[WATCH] Central Link project goes against government's own transport master plan, AD says

Large-scale roads project in central Malta won’t solve traffic problem, Alternattiva Demokratika chairman Carmel Cacopardo emphasised

An substantial area of agricultural land in Attard will have to be destroyed for the new roads to go through
An substantial area of agricultural land in Attard will have to be destroyed for the new roads to go through
Carmel Cacopardo: Road projects are ignoring transport masterplan

The planned Central Link project will ruin the environment and goes against the government's own transport master plan, Carmel Cacopardo has said.

Speaking at a press conference in Attard this morning, the Alternattiva Demokratika chairman said he would, for a number of reasons, be presenting a formal objection to the project.

The local plan for Attard did not provide for a bypass to pass through it, Cacopardo said, and the current side road system in the area was only meant to serve local residents. The project will also lead to a substantial area of irrigated land being lost forever, he said..

“Agricultural land will be completely done away with for the new roads to take its place, putting in jeopardy the livelihood of a number of farmers and their families,” he underscored.

The project itself does not comply with the 2025 Transport Master Plan, he said, highlighting that the government was contradicting itself when on the one hand it tried to promote the agricultural sector, and on the other it was ruining the future of agriculture on the island.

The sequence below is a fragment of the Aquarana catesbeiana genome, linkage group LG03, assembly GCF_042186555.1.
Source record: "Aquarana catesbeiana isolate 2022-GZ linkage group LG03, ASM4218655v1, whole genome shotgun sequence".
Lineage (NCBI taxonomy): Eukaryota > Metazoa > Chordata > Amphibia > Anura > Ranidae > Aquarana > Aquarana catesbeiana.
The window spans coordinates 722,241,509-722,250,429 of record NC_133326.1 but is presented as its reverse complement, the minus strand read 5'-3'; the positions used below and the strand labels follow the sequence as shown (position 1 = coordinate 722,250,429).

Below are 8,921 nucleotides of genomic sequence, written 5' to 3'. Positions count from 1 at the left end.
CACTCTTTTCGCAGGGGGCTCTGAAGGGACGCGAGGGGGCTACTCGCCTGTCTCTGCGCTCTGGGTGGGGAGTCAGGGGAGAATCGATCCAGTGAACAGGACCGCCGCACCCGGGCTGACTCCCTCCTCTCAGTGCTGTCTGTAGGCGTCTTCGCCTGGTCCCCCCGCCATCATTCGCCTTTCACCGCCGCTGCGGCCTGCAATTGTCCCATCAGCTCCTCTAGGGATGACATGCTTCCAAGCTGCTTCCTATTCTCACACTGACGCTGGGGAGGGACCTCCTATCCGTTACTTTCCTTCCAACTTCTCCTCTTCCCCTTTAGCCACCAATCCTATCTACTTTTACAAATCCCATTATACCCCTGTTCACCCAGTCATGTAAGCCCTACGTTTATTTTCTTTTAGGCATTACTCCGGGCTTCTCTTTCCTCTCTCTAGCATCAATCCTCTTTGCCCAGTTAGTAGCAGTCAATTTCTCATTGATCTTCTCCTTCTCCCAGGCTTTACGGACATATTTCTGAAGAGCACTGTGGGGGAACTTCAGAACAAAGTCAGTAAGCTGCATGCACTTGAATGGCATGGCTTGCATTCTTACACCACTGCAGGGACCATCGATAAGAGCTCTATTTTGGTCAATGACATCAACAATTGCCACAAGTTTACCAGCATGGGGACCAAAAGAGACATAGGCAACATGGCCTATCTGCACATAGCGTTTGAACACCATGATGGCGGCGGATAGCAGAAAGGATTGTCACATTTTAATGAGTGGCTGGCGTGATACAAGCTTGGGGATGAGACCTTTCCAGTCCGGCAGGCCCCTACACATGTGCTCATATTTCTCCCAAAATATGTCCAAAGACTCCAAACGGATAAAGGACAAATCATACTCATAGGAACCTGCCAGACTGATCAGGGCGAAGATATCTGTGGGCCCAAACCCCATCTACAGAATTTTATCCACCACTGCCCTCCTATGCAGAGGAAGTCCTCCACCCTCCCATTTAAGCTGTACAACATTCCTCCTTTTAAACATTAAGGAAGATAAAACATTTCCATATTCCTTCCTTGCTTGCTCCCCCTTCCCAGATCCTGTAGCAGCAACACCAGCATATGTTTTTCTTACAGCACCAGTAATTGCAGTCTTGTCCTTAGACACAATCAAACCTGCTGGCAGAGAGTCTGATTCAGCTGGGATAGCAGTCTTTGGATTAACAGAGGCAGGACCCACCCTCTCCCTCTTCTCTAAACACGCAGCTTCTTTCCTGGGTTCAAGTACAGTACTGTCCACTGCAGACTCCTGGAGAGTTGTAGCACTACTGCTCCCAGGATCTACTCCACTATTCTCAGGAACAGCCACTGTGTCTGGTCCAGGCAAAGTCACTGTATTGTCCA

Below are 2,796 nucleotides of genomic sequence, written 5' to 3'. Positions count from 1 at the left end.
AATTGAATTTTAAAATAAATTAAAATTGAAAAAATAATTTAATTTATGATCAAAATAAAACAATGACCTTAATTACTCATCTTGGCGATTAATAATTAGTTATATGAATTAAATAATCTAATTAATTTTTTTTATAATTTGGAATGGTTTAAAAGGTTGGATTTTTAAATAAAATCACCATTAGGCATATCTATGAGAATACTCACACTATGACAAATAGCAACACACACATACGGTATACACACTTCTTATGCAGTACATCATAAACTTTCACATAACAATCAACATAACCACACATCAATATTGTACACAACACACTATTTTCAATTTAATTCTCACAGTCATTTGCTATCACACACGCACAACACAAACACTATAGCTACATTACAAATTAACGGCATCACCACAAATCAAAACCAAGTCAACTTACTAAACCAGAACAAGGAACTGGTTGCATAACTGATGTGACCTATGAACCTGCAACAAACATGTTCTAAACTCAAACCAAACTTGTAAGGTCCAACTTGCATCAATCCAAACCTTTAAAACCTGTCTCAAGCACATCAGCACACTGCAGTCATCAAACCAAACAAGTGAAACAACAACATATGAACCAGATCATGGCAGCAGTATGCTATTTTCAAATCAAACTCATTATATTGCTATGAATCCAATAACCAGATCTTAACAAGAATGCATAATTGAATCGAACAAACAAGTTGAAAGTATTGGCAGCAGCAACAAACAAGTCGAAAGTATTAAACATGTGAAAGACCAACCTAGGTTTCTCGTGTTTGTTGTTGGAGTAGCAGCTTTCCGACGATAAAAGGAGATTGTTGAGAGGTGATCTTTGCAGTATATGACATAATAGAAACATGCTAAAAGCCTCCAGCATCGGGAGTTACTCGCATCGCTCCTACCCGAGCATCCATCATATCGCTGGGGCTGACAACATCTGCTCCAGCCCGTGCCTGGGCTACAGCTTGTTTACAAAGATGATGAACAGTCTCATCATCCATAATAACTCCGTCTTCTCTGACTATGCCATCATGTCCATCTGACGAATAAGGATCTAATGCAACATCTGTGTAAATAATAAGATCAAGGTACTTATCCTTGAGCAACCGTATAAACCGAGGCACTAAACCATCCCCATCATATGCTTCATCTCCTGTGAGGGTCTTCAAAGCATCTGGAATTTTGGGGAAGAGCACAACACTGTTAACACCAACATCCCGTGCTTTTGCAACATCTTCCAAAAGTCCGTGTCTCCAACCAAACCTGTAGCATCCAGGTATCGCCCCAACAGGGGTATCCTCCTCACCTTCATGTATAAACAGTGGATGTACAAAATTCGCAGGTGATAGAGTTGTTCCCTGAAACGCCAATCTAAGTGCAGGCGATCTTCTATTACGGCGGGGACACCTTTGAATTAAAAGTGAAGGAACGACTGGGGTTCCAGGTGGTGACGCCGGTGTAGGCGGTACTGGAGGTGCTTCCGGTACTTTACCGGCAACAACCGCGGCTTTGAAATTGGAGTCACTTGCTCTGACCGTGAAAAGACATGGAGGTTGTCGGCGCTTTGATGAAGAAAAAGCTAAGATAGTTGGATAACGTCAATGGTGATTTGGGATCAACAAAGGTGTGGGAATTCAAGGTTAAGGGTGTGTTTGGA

"The master plan has the aim of reducing car use on Malta's roads. The government is not adhering to the strategy which it drew up itself - its plan emphasises the need to reduce the social, environmental and economic impact of the large number of cars in urban zones. The project will do the opposite of this," he stressed.

“We are opening our roads up for more traffic instead of really addressing the problem,” he remarked, “This policy is akin to a fat man buying a bigger pair of pants instead of going on a diet.”

Attard residents' group against project

Attard Residents Environmental Network representative Stephen Pace said the project would entail that a road be constructed across an area of Attard, which, apart from being home to metres of agricultural land, also has strong links to the history of the town and is part of its cultural and historical patrimony.

“AREN says no to the way in which the government went about this project. There has been a lack of planning and a lack of consultation, and it will lead to the biggest environmental disaster of the past years,” he said, “But all this can be avoided if the Transport Minister Ian Borg lends us an ear and seriously considers the alternatives we are proposing.”

“Our proposals can be put into effect immediately and do not necessitate any substantial changes to the existing infrastructure. They will certainly be of benefit to drivers passing through central Attard and its surrounding areas.”

AREN, Pace said, was noting with satisfaction that the transport minister was acknowledging that there were serious coordination problems when it came to the project’s planning. “What is taking place at the moment is a game involving people’s lives and the health of Attard’s residents,” he said.

He added that AREN were encouraging Borg to grab the bull by its horns and address the problem by ensuring somebody competent is leading the project. “He should not continue to permit that persons who clearly have a hidden agend keep taking him in the wrong direction - one which is detrimental to people’s health and to the environment,” he added.

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